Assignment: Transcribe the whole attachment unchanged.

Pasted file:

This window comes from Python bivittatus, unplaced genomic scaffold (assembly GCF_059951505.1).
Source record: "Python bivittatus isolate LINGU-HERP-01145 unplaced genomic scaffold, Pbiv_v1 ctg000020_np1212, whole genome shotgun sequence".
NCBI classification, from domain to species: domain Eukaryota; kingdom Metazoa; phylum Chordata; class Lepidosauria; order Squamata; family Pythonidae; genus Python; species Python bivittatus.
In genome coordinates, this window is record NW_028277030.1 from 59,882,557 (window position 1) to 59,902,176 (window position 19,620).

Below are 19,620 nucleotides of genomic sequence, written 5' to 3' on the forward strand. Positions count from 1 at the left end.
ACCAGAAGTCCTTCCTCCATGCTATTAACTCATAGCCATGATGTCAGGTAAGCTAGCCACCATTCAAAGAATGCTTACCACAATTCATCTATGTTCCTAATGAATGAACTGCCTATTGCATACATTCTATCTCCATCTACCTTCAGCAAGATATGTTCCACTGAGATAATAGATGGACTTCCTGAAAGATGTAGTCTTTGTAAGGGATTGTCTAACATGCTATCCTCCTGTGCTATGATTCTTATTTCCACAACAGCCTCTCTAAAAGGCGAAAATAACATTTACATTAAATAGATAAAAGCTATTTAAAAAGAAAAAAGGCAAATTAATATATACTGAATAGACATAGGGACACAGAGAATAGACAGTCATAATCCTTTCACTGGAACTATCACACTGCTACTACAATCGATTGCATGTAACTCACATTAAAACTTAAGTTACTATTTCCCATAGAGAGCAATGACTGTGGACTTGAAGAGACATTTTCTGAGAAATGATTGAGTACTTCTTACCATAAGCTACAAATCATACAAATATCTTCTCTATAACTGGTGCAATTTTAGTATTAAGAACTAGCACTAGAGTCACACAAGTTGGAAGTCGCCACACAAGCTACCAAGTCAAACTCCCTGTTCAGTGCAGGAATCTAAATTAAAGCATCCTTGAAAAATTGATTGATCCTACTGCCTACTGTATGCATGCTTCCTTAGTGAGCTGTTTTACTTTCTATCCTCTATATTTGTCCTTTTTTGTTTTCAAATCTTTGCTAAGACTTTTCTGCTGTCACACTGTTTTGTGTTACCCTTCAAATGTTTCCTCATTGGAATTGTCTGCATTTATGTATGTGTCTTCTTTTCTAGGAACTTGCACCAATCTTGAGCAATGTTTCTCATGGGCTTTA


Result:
This window comes from Python bivittatus, unplaced genomic scaffold (assembly GCF_059951505.1).
Source record: "Python bivittatus isolate LINGU-HERP-01145 unplaced genomic scaffold, Pbiv_v1 ctg000020_np1212, whole genome shotgun sequence".
NCBI classification, from domain to species: domain Eukaryota; kingdom Metazoa; phylum Chordata; class Lepidosauria; order Squamata; family Pythonidae; genus Python; species Python bivittatus.
In genome coordinates, this window is record NW_028277030.1 from 59,882,557 (window position 1) to 59,902,176 (window position 19,620).

Below are 19,620 nucleotides of genomic sequence, written 5' to 3' on the forward strand. Positions count from 1 at the left end.
ACCAGAAGTCCTTCCTCCATGCTATTAACTCATAGCCATGATGTCAGGTAAGCTAGCCACCATTCAAAGAATGCTTACCACAATTCATCTATGTTCCTAATGAATGAACTGCCTATTGCATACATTCTATCTCCATCTACCTTCAGCAAGATATGTTCCACTGAGATAATAGATGGACTTCCTGAAAGATGTAGTCTTTGTAAGGGATTGTCTAACATGCTATCCTCCTGTGCTATGATTCTTATTTCCACAACAGCCTCTCTAAAAGGCGAAAATAACATTTACATTAAATAGATAAAAGCTATTTAAAAAGAAAAAAGGCAAATTAATATATACTGAATAGACATAGGGACACAGAGAATAGACAGTCATAATCCTTTCACTGGAACTATCACACTGCTACTACAATCGATTGCATGTAACTCACATTAAAACTTAAGTTACTATTTCCCATAGAGAGCAATGACTGTGGACTTGAAGAGACATTTTCTGAGAAATGATTGAGTACTTCTTACCATAAGCTACAAATCATACAAATATCTTCTCTATAACTGGTGCAATTTTAGTATTAAGAACTAGCACTAGAGTCACACAAGTTGGAAGTCGCCACACAAGCTACCAAGTCAAACTCCCTGTTCAGTGCAGGAATCTAAATTAAAGCATCCTTGAAAAATTGATTGATCCTACTGCCTACTGTATGCATGCTTCCTTAGTGAGCTGTTTTACTTTCTATCCTCTATATTTGTCCTTTTTTGTTTTCAAATCTTTGCTAAGACTTTTCTGCTGTCACACTGTTTTGTGTTACCCTTCAAATGTTTCCTCATTGGAATTGTCTGCATTTATGTATGTGTCTTCTTTTCTAGGAACTTGCACCAATCTTGAGCAATGTTTCTCATGGGCTTTA